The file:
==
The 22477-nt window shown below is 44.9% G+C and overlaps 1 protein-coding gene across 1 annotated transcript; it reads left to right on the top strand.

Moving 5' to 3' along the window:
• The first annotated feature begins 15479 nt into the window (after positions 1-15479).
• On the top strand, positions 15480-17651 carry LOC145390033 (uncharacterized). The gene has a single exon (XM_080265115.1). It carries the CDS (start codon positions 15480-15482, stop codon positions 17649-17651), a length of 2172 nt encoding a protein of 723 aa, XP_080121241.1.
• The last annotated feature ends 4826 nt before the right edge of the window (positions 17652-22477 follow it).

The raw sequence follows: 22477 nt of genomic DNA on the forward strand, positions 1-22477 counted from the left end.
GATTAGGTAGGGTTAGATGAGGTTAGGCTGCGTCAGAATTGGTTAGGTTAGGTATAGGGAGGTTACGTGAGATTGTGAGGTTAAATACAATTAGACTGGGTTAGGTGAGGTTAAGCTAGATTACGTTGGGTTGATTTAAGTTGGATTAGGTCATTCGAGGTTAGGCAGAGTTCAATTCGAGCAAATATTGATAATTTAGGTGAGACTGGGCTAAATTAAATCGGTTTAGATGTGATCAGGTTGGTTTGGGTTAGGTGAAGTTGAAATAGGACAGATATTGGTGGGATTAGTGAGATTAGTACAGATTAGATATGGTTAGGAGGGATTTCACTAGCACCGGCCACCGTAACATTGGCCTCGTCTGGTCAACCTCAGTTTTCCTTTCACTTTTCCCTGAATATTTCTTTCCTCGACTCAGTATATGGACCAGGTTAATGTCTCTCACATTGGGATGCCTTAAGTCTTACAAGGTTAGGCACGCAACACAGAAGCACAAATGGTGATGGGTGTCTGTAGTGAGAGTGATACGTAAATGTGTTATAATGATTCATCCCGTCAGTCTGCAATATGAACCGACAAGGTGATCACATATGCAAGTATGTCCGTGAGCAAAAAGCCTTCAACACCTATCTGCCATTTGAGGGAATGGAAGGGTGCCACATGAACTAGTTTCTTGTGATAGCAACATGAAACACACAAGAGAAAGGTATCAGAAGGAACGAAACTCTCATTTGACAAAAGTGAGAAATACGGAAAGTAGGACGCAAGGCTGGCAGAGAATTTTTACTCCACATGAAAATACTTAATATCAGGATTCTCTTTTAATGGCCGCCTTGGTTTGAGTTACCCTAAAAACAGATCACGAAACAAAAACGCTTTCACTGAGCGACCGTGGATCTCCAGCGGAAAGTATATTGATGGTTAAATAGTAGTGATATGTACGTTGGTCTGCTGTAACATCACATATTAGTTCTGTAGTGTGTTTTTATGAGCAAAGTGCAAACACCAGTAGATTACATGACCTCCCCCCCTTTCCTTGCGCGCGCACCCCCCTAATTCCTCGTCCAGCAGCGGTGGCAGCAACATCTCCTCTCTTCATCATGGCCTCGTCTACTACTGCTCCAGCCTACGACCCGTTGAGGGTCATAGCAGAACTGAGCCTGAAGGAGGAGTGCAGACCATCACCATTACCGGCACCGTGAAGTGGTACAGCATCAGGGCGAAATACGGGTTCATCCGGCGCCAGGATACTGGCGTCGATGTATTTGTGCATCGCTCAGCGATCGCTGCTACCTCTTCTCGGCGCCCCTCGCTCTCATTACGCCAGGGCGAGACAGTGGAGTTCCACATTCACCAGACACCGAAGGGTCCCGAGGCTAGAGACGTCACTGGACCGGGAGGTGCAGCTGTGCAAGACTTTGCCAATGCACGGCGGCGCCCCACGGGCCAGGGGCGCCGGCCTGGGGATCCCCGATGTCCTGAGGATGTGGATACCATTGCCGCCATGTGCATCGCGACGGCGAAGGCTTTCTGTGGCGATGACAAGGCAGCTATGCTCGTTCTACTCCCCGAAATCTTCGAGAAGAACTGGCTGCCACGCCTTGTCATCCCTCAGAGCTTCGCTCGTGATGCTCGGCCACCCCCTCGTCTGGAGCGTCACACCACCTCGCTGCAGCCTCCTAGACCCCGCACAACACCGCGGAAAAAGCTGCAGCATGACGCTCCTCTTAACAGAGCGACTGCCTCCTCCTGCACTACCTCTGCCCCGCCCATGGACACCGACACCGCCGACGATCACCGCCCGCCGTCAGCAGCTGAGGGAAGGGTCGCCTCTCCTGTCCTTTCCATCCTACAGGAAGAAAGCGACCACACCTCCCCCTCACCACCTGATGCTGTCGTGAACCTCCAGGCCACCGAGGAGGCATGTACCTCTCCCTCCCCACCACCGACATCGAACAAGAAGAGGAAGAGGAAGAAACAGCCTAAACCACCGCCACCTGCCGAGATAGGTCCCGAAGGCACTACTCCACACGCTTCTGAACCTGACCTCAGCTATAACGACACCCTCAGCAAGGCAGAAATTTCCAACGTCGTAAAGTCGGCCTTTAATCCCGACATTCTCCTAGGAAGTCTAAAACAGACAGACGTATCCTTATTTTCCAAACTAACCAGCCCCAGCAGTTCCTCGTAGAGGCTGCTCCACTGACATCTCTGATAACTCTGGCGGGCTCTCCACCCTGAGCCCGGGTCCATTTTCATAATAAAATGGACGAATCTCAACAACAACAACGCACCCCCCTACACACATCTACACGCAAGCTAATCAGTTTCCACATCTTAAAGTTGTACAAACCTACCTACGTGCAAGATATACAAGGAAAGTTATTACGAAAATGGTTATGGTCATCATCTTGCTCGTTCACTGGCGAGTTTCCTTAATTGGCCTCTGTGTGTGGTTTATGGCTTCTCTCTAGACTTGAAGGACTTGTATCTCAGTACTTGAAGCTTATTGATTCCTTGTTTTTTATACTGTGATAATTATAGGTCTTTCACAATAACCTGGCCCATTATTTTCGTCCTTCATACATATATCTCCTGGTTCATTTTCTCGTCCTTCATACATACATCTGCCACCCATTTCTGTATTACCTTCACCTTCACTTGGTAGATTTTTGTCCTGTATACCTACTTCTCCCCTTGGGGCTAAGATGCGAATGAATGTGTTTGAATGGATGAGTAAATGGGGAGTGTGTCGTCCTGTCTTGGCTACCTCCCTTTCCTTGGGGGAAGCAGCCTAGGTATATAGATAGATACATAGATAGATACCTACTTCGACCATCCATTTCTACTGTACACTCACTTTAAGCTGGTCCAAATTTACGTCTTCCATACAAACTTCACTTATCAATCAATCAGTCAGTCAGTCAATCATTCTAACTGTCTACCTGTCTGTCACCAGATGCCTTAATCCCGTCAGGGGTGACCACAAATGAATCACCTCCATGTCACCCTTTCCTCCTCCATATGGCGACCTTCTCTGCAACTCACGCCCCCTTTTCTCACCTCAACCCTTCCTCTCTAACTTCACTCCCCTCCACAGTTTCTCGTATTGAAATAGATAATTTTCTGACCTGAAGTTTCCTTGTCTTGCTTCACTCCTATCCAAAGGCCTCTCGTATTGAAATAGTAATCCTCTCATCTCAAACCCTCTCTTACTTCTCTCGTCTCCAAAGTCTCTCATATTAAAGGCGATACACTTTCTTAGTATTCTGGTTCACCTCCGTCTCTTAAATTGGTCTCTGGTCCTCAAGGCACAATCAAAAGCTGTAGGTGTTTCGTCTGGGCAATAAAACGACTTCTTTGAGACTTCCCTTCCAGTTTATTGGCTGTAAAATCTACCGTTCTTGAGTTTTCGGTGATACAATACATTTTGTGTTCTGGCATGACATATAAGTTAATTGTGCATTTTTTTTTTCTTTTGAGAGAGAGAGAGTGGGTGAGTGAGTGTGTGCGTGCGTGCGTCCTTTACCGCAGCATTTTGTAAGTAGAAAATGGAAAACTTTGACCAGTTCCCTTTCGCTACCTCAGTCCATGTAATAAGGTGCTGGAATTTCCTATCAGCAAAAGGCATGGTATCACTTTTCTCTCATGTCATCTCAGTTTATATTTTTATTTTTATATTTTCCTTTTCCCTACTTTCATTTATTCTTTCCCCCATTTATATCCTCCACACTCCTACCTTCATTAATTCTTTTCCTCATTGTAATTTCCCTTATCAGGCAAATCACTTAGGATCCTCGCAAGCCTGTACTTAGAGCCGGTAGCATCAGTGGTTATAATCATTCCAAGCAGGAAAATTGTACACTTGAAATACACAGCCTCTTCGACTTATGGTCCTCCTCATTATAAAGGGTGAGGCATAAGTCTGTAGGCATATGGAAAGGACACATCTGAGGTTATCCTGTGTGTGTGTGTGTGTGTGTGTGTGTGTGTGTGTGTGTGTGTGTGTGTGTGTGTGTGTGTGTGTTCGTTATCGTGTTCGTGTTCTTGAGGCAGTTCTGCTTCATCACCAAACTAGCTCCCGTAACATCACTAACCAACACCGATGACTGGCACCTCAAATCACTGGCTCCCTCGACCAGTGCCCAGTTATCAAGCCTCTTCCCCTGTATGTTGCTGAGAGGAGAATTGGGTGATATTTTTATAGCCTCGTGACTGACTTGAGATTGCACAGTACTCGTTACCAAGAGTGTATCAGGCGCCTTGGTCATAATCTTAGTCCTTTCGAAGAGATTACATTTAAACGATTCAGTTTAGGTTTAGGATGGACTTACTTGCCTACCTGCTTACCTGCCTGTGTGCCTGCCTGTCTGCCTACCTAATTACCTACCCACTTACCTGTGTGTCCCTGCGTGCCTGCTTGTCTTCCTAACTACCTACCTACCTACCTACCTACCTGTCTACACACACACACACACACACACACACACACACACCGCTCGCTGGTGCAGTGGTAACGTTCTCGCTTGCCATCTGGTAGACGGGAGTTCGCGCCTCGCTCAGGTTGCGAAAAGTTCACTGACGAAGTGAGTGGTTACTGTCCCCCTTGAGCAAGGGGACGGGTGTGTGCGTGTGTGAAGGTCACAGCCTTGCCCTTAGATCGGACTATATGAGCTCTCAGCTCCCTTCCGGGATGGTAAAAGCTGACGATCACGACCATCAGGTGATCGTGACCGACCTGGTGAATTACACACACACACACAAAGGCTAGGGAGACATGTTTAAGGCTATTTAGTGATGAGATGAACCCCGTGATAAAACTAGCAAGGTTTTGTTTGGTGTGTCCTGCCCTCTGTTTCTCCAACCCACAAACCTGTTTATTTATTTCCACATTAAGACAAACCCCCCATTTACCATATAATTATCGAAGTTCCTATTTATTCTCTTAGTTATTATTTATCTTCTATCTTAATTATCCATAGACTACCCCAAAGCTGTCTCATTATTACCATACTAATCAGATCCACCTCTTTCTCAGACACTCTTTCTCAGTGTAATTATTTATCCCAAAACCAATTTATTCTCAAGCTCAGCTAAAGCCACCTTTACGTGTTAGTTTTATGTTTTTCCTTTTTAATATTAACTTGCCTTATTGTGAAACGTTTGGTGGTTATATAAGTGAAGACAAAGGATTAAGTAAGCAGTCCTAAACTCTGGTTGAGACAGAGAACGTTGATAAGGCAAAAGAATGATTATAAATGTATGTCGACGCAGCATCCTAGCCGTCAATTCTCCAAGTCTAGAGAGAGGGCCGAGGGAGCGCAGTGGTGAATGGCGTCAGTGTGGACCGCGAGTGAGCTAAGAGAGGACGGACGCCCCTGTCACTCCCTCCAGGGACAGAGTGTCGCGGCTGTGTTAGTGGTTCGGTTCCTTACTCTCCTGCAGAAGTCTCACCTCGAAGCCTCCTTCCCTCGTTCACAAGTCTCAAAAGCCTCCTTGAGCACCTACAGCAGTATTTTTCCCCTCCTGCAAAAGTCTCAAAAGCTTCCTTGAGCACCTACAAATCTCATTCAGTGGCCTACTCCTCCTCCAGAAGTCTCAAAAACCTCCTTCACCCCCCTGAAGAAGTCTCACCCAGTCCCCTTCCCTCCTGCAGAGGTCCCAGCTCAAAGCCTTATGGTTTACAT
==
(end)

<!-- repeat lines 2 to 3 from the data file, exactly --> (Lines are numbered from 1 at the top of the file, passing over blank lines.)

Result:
Moving 5' to 3' along the window:
• The first annotated feature begins 15479 nt into the window (after positions 1-15479).